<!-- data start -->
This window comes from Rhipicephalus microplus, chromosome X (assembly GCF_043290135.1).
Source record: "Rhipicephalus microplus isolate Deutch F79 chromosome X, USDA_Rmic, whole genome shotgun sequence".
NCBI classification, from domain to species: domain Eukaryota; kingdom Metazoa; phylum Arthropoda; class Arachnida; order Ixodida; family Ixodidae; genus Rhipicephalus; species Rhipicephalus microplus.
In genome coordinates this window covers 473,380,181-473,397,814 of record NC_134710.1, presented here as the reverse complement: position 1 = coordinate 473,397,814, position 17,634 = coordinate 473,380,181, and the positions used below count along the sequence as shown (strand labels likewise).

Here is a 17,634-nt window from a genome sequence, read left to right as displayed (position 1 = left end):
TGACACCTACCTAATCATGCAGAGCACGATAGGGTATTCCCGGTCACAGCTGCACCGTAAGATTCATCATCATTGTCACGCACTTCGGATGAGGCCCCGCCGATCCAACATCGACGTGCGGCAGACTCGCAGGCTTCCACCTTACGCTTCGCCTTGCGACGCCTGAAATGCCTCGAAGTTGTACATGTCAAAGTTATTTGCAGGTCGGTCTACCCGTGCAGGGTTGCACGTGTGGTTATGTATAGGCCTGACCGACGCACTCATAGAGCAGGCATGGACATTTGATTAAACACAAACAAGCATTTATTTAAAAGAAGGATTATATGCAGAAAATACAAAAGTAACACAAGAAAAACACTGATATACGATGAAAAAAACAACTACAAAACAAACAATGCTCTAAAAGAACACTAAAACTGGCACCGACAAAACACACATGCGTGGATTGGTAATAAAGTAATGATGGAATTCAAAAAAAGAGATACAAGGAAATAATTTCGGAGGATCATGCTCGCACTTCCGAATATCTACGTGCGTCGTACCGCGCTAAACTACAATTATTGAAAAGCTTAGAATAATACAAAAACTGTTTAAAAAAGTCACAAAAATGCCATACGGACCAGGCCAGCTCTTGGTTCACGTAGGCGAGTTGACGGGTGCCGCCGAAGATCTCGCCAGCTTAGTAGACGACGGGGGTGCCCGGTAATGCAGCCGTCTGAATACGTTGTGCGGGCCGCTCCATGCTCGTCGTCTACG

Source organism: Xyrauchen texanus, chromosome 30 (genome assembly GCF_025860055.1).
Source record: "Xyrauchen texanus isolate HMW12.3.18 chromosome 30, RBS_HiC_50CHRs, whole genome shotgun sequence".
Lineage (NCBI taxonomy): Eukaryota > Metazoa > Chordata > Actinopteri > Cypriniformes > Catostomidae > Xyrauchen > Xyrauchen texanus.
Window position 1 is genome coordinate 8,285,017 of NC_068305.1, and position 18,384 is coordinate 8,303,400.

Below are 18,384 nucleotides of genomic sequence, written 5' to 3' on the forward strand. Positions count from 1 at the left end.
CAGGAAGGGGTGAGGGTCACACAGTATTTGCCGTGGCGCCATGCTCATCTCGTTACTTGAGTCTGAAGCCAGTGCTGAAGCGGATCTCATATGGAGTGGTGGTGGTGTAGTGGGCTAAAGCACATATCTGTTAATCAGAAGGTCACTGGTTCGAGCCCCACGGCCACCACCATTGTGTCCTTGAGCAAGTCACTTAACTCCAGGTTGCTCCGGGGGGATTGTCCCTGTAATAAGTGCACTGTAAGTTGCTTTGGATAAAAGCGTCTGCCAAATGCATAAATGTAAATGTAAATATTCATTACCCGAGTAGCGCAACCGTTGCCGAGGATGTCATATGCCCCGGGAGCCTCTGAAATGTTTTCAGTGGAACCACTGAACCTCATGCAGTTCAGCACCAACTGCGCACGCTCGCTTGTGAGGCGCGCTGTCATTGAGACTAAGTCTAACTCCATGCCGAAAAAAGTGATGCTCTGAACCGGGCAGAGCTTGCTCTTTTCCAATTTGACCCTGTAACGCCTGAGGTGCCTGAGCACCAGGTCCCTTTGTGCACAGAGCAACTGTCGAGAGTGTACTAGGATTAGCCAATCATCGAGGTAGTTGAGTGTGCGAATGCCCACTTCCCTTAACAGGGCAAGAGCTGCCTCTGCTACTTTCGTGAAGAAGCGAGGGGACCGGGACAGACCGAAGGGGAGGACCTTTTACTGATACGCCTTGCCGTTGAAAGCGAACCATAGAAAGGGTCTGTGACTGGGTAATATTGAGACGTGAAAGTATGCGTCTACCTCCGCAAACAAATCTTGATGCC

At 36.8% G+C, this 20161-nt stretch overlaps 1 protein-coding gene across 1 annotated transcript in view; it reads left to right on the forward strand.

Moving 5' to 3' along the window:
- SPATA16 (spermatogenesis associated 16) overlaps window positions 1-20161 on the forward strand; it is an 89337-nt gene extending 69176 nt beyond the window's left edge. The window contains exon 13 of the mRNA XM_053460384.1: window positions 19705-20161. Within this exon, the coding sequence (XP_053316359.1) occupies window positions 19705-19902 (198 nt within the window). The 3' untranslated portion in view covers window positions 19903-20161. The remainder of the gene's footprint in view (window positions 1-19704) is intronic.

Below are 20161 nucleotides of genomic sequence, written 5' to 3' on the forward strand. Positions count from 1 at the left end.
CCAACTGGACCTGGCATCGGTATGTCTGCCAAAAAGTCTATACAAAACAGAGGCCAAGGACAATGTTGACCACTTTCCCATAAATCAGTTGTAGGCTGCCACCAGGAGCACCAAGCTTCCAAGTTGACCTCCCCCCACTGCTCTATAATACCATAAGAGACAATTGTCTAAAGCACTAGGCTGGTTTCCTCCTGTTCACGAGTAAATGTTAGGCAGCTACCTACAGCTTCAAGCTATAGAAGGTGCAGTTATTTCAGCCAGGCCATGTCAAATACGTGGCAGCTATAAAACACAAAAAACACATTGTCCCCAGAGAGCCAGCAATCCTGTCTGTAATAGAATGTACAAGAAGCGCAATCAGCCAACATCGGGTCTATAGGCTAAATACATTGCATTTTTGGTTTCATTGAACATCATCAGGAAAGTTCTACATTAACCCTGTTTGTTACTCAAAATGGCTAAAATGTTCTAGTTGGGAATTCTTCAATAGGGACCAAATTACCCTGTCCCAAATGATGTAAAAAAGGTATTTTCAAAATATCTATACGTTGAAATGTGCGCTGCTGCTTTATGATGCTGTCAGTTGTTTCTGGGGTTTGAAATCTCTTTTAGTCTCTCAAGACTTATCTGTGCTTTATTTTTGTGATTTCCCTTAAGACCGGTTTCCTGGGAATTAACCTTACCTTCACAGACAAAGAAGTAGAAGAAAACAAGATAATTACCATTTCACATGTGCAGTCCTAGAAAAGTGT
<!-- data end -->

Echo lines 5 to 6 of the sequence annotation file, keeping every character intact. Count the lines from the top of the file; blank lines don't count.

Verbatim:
Here is a 17,634-nt window from a genome sequence, read left to right as displayed (position 1 = left end):
TGACACCTACCTAATCATGCAGAGCACGATAGGGTATTCCCGGTCACAGCTGCACCGTAAGATTCATCATCATTGTCACGCACTTCGGATGAGGCCCCGCCGATCCAACATCGACGTGCGGCAGACTCGCAGGCTTCCACCTTACGCTTCGCCTTGCGACGCCTGAAATGCCTCGAAGTTGTACATGTCAAAGTTATTTGCAGGTCGGTCTACCCGTGCAGGGTTGCACGTGTGGTTATGTATAGGCCTGACCGACGCACTCATAGAGCAGGCATGGACATTTGATTAAACACAAACAAGCATTTATTTAAAAGAAGGATTATATGCAGAAAATACAAAAGTAACACAAGAAAAACACTGATATACGATGAAAAAAACAACTACAAAACAAACAATGCTCTAAAAGAACACTAAAACTGGCACCGACAAAACACACATGCGTGGATTGGTAATAAAGTAATGATGGAATTCAAAAAAAGAGATACAAGGAAATAATTTCGGAGGATCATGCTCGCACTTCCGAATATCTACGTGCGTCGTACCGCGCTAAACTACAATTATTGAAAAGCTTAGAATAATACAAAAACTGTTTAAAAAAGTCACAAAAATGCCATACGGACCAGGCCAGCTCTTGGTTCACGTAGGCGAGTTGACGGGTGCCGCCGAAGATCTCGCCAGCTTAGTAGACGACGGGGGTGCCCGGTAATGCAGCCGTCTGAATACGTTGTGCGGGCCGCTCCATGCTCGTCGTCTACG